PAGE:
The lamps 14A in image bank 18 are also electrically connected to individual solid state switches 36A, and are also in communication with the message transmitting signals t typewriter and the message storage installation 38, as described above. The lamps 14A in the image bank 18 are independently controlled from the control panel 22, as schematically shown in FIGURE 3, so that the message circuit, as defined by elements 20, 2-2, 24, 2'8,

'30 and 38, can be instantaneously removed (from the lamps 14A. This is accomplished by opening the switch 50A on control panel 22, which will remove lamps 14A in group 18 from the message circuit even if a portion of a long message from storage bank 38B was on these lamps.

An image circuit is comprised of projector 40, photo 'cell grid 42, and photo cell amplifier 44. The projector 40 is adapted to project from a film or the like an image on the grid 42, which is comprised of a plurality of photo electric cells 48 which are each electrically connected to one of the lamps 14A in the image lamp bank 18. The projector may be a motion picture type, still- ,slide type, or any other device suitable for projecting either still or moving pictures. As indicated, the photo cell grid contains one photo-cell ctor each display lamp 14A used in image lamp bank 18, and the photo cells are correspondingly arranged in the same pattern as the lamps 14A in the bank 18. The optical pattern of light and dark from the projector energizes the various photo-cells to form electrical signals corresponding to the visual image of the projected picture. Thus, the light intensity of the lights in the bank 18 will vary in accordance with the optical pattern of light and dark trom the projector. The photo-cell amplifiers 44 increase the electric signal from the photo-cell to enable it to control the solid state switches 36A to which each amplifier is electrically connected.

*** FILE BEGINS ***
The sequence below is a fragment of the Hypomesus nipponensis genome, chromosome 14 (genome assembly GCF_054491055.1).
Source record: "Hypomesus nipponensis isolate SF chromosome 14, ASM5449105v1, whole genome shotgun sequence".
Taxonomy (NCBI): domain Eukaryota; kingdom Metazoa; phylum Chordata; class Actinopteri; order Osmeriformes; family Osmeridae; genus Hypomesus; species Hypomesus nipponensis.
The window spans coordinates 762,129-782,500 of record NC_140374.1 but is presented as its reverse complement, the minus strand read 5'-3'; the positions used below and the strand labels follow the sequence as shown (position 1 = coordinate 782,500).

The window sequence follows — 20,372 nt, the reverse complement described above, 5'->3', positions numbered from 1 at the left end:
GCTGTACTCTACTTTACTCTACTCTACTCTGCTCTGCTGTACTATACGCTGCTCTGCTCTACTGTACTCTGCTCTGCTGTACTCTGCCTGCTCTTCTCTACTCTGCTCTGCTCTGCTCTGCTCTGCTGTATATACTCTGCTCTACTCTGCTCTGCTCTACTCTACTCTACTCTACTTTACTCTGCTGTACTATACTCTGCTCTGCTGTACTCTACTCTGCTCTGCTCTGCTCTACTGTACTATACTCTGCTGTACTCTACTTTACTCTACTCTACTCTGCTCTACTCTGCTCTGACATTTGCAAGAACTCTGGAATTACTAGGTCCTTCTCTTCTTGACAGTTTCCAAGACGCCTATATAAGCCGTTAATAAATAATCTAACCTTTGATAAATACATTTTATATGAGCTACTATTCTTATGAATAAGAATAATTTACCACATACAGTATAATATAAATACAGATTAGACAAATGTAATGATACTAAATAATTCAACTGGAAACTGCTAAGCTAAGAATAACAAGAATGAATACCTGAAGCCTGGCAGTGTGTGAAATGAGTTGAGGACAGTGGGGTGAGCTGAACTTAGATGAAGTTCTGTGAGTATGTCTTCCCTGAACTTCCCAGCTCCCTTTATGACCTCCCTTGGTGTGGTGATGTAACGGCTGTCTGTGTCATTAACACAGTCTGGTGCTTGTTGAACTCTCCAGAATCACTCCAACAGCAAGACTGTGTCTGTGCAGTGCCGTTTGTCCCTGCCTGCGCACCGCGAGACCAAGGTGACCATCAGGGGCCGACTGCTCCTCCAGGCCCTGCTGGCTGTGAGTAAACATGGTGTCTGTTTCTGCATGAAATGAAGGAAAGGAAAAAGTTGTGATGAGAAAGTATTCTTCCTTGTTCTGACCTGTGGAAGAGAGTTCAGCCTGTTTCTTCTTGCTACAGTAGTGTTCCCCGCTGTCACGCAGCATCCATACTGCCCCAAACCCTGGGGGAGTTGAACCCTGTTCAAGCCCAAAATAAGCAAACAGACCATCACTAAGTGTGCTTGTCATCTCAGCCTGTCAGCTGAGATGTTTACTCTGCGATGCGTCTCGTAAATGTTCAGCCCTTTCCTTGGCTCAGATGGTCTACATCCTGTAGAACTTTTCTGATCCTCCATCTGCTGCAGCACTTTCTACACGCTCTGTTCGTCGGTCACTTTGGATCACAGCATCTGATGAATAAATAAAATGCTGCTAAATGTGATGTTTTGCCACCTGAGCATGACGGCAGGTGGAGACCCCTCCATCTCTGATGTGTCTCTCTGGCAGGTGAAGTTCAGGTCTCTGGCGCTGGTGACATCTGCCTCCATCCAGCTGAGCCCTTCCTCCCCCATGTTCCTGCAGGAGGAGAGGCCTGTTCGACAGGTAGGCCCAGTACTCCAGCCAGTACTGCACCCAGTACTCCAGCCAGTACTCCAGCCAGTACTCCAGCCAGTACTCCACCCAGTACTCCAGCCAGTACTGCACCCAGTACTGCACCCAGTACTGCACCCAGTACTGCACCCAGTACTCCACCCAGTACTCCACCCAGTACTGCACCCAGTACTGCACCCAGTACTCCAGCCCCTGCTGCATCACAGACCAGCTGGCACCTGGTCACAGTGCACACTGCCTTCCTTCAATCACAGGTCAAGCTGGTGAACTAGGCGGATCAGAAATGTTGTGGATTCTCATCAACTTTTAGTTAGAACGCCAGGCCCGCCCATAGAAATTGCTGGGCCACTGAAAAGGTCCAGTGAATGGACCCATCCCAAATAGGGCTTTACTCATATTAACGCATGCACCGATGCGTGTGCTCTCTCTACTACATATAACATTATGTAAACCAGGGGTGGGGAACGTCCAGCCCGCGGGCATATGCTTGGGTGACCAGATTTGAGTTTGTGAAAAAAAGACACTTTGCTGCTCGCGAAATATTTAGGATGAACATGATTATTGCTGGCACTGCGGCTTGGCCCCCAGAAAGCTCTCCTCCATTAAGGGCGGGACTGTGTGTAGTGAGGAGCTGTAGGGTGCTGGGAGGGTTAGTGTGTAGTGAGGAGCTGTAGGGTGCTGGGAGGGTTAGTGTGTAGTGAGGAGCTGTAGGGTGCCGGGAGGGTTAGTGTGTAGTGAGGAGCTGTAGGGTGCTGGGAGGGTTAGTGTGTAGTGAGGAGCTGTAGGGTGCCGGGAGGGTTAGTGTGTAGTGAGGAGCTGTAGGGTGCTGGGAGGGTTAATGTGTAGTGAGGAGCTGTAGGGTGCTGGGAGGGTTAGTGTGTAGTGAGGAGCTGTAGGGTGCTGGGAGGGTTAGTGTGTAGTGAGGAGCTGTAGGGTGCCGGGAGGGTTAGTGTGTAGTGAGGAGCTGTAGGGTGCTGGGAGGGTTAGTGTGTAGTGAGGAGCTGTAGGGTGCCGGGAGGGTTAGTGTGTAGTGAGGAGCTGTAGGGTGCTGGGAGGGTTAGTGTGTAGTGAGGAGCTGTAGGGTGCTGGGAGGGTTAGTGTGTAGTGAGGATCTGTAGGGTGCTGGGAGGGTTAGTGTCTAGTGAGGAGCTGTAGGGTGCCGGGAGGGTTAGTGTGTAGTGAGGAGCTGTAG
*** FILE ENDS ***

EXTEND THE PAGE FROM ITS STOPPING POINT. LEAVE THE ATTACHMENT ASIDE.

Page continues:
The normal operation of the device of this invention is as follows: When it is desired to use both of the lamp banks 16 and 18 for messages, as indicated in FIGURE 2, the image circuit of elements 40, 42 and 44 are withdrawn in the manner described from influencing the lamps 14A in the image lamp bank 18. This withdrawal of the image circuit is effected at the control panel 22 by switch 50C. Switch 50C can close ed the projector 40 and hence remove the source of energy tfOl lamps 14A. Messages can then be fed to both lamp banks 16 and 18 either from the typewriter 20 or the message storage center 38 in the manner described.

The message signal impulse to lamps 14A can be interrupted at the control panel as described above. The opening of switch 50 can protect the lamps 14A [from message signals at all times, regardless of whether message signals are being fed to the lamps during or subsequent to the actuation of this control. The image circuit is then actuated from the control panel 22 through lead 54 and the image circuit thereupon sends signals to the image lamp bank 18 and to the lamps 14A therein in the manner described. Message signals can be simultaneously directed to the message lamp bank 116 and lamps 14 to create the effect shown in FIGURE 1. This is accomplished by actuating a stored short message from memory bank 38A in the manner indicated; or by directly typing a short message on lamps 14 through blank memory bank 38A, as described above. Obviously, the message and image circuits can be independently energized or can be both simultaneously energized. The tull or long message depicted in FIGURE 2 is created by actuating a stored long message from memory bank 38B in the manner indicated, or typing a long message on lamps 14 and 14A through blank memory bank 38A with switch '50 closed, as described above. The simultaneous image and message shown in FIGURE 1 is accomplished by utilizing a short message, as previously described, and energizing the image circuit by switch 500 as previously discussed. By opening switch 50C, the image circuit is withdrawn from the sign, and the short image shown in FIGURE 1 would normally be withdrawn by opening switch 386.

From the foregoing, it is seen that the instant invention does accomplish its major objectives of providing a sign structure employing groups of display lamps that can be selectively actuated to present either message or image productions, or a combination thereof.

Some changes may be made in the construction and arrangement of our combination message and image display unit without departing \fIOIl'l the real spirit and purpose of our invention, and it is our intention to cover by our claim, any modified [forms of structure or use of mechanical equivalents which may be reasonably included withintheir scope.

We claim:

In a device of the class described,

a sign structure,